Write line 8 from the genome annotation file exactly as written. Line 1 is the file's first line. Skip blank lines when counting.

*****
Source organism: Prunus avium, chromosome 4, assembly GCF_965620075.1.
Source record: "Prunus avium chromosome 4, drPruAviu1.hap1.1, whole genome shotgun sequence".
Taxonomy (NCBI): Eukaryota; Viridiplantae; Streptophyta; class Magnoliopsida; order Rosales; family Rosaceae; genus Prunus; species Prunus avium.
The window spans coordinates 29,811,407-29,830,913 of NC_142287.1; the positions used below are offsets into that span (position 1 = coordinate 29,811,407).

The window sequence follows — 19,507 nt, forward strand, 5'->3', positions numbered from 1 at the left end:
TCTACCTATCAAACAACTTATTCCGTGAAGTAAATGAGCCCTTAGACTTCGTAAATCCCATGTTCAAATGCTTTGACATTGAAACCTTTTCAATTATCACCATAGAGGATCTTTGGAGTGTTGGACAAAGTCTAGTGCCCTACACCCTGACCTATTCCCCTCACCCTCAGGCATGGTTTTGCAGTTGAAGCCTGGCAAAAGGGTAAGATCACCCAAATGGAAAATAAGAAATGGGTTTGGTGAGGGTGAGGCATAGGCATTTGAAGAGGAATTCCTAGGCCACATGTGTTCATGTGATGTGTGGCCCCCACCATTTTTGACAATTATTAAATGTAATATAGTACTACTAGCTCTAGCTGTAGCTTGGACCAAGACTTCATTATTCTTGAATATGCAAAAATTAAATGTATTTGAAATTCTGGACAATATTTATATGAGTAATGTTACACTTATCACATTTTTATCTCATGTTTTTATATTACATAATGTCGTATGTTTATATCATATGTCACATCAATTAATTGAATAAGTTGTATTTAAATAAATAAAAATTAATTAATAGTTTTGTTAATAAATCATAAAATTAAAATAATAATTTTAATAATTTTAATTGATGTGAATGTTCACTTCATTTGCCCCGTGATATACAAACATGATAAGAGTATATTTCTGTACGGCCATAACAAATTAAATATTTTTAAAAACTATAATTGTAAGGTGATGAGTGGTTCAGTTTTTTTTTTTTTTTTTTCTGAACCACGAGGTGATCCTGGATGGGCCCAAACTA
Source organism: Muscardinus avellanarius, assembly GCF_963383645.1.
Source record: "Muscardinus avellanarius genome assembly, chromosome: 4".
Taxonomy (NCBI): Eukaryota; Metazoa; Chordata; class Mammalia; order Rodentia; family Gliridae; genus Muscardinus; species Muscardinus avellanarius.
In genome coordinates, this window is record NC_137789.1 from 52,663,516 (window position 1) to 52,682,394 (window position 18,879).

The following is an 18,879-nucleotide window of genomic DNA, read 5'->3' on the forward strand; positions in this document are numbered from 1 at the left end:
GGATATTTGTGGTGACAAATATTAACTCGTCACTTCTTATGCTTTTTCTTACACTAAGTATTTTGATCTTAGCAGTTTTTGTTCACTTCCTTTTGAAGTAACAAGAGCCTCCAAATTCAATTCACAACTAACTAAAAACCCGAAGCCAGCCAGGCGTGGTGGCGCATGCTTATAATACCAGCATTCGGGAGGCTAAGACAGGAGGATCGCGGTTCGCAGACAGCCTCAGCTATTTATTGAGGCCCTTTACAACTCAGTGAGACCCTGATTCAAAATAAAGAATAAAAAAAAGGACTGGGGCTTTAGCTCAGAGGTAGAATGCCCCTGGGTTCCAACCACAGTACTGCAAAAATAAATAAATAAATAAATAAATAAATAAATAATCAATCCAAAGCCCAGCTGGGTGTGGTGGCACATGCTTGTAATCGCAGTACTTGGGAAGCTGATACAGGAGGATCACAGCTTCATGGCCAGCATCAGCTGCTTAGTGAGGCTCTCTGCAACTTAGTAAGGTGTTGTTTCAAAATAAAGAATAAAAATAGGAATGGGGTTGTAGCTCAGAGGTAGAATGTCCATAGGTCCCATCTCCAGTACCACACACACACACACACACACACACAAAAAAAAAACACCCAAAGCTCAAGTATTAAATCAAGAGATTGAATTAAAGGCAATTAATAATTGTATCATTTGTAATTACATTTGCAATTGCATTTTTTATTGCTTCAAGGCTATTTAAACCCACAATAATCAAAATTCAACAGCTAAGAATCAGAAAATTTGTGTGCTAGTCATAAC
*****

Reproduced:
Source record: "Muscardinus avellanarius genome assembly, chromosome: 4".